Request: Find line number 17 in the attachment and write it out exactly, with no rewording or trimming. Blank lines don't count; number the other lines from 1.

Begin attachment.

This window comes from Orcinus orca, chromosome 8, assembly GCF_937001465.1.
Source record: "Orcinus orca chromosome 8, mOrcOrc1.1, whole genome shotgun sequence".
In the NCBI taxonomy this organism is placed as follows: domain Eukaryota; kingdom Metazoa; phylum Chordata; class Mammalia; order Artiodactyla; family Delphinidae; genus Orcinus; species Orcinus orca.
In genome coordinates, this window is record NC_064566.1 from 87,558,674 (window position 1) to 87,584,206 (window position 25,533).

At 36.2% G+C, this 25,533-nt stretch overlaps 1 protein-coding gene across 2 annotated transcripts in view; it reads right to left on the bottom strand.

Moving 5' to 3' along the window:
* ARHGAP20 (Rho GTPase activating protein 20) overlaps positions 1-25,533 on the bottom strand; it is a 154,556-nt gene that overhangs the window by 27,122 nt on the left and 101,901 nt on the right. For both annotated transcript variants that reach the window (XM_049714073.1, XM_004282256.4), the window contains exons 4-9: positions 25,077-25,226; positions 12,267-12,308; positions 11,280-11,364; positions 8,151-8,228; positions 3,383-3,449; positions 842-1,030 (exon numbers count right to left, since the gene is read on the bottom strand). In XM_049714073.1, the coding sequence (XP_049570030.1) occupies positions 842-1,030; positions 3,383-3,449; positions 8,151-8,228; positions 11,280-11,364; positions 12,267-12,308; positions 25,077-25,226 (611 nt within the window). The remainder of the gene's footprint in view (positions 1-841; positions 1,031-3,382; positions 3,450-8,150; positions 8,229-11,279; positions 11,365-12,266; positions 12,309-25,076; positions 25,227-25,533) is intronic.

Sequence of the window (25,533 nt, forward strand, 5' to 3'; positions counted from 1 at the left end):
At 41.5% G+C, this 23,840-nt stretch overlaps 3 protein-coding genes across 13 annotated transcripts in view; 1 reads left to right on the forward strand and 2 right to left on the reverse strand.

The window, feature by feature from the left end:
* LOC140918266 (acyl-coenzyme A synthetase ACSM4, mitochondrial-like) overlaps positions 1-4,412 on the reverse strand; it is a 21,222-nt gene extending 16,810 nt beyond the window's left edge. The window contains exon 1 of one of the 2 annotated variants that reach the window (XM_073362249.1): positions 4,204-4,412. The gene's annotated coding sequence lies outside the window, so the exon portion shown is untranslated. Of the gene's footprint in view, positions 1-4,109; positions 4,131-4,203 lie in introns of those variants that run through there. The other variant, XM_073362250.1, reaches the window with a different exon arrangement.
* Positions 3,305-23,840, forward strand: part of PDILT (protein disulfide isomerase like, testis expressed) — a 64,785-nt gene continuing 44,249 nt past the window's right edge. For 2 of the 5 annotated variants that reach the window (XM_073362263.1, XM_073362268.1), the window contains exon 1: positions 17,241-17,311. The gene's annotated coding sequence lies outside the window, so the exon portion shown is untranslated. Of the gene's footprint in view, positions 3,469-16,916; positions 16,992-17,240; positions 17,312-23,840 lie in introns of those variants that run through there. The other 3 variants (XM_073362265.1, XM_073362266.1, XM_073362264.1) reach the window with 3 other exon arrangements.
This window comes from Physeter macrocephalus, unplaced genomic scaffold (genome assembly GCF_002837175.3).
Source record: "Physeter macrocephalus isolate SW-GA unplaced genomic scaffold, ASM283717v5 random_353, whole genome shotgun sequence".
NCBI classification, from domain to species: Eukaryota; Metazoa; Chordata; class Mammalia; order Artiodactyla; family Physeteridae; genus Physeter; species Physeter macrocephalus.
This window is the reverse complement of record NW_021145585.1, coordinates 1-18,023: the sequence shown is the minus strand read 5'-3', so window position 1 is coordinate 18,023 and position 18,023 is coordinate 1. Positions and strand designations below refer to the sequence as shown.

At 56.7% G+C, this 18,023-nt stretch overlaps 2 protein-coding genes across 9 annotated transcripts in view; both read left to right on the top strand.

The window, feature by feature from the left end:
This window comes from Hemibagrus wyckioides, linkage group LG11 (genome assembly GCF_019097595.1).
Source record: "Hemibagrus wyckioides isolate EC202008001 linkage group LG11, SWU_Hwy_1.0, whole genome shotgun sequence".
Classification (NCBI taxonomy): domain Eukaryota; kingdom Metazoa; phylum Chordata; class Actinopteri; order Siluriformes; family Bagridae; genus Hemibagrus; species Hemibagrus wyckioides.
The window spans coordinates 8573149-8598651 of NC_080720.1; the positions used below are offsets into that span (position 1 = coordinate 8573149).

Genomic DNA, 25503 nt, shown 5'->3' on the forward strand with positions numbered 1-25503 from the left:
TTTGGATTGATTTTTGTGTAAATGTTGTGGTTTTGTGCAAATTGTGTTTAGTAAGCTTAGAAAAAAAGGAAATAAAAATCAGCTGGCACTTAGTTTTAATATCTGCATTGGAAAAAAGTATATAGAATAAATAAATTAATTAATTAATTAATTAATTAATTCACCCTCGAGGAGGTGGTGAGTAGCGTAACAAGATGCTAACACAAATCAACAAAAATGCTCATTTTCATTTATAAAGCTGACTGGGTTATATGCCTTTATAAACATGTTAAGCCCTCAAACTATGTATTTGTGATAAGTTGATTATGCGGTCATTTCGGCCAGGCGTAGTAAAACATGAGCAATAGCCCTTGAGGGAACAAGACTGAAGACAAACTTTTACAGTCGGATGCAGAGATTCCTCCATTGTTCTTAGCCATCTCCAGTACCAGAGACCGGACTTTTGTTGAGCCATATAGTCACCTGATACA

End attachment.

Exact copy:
At 56.7% G+C, this 18,023-nt stretch overlaps 2 protein-coding genes across 9 annotated transcripts in view; both read left to right on the top strand.